That’s the intriguing question raised by Joshua Fischman and Max Schanzenbach’s new article, “Do Standards of Review Matter?  The Case of Federal Criminal Sentencing,” 40 J. Legal Studies 405 (2011).  Schanzenbach has produced a series of fascinating empirical studies of federal sentencing over the years.  Among other things, his prior work served to demonstrate that Democratic and Republican appointees tend to sentence differently.  The new paper adds a new dimension to this finding by showing that Democratic district judges tend to change their sentencing practices when the appellate standard of review changes, while Republican sentencing seems relatively unaffected.  In other words, to put a sharper point on the findings, Democrats seem to sentence more frequently under the guidelines range when they know they can get away with it.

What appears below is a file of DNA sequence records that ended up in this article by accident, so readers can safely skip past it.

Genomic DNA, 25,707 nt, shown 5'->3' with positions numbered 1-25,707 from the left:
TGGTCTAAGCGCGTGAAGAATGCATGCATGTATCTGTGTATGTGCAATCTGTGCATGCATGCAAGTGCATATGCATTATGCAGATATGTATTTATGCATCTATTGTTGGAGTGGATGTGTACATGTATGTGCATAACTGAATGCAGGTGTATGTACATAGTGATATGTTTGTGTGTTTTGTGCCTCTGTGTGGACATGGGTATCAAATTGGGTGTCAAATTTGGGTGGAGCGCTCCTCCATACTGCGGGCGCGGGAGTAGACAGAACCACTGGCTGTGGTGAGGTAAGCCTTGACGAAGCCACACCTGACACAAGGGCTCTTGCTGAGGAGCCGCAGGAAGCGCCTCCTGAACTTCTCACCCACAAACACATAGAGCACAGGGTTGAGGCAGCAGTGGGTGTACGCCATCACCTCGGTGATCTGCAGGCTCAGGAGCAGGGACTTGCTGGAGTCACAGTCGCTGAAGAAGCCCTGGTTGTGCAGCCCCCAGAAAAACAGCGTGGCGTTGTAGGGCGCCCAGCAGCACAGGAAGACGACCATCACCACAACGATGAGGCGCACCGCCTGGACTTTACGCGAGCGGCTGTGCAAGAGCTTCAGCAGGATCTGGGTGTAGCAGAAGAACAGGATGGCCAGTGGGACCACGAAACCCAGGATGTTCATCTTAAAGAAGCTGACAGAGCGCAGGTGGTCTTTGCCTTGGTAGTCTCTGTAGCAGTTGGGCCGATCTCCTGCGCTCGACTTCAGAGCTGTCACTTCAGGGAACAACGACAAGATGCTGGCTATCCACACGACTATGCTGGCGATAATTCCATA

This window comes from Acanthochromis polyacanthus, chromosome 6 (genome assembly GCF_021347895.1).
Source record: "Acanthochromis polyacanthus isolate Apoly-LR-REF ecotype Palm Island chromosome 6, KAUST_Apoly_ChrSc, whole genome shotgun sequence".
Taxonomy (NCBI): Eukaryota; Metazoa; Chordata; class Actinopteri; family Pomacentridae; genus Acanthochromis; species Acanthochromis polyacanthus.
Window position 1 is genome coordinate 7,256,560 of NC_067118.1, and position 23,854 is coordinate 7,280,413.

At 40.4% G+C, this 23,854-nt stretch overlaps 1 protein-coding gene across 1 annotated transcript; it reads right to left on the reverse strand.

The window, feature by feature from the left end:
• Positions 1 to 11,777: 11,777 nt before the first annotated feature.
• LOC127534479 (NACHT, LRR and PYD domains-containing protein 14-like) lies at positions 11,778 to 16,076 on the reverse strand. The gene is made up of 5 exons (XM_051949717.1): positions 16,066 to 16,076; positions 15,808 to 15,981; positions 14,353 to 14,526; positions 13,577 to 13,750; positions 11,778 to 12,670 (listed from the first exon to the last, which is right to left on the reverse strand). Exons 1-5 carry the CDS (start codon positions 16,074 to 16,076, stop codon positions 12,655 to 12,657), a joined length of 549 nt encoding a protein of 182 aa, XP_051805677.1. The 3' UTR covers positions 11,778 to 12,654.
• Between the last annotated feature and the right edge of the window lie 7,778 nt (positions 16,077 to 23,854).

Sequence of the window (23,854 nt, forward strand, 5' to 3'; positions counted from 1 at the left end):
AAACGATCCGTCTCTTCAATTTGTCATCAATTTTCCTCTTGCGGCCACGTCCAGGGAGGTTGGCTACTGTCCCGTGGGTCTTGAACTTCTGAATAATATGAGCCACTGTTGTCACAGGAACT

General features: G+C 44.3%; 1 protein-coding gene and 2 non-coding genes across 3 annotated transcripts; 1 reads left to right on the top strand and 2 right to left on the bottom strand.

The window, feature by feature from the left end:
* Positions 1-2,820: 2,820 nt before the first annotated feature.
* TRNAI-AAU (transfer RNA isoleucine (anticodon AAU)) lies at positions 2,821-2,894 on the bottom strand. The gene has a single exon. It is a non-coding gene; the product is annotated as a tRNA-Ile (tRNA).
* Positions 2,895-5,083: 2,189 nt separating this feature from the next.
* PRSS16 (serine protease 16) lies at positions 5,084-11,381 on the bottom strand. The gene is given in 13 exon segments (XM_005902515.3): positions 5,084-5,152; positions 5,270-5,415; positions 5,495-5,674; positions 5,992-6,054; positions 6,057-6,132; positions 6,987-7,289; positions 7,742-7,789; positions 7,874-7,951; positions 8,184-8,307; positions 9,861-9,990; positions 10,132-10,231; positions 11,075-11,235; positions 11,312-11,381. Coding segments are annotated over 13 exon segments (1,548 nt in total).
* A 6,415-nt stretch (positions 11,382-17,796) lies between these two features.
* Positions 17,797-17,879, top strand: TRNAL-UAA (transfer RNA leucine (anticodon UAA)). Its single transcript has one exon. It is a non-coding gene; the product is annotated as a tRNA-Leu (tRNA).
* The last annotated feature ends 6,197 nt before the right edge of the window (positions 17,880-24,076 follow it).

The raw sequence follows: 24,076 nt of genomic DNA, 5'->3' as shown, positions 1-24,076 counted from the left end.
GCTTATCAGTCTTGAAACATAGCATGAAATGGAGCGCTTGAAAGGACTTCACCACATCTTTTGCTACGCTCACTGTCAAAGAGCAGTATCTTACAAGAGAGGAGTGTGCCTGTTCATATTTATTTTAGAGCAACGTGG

Does this demonstrate that Democrats sentence based on their personal social values, rather than on legally permissible considerations, while Republicans are more faithful to the law?  That’s one plausible interpretation of the data, but not the only one.

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Setser v. United States: Bureaucratic Sentencing on Trial, Again

While he was already on probation for another offense, Monroe Setser was arrested for trafficking in meth.  The arrest led to three separate criminal proceedings: a revocation of Setser’s probation in state court and fresh prosecutions in both state and federal court.  (One wonders why our law-enforcement authorities have nothing better to do with their time than pile on the charges in these sorts of redundant prosecutions.  Oh, to overturn the Supreme Court’s regrettable decision in Bartkus v. Illinois!)  The federal prosecution reached the sentencing stage first, and the district court decided that it should rule on whether the 151-month federal sentence should be served consecutively to or concurrently with the anticipated state sentences.  The court split the difference, determining that the federal sentence would be consecutive to the sentence for the probation violation, but concurrent with the sentence for the fresh state charge.  Then — wouldn’t you know it! — the state court made the federal sentence a logical impossibility by ordering the two state sentences to run concurrently with one another.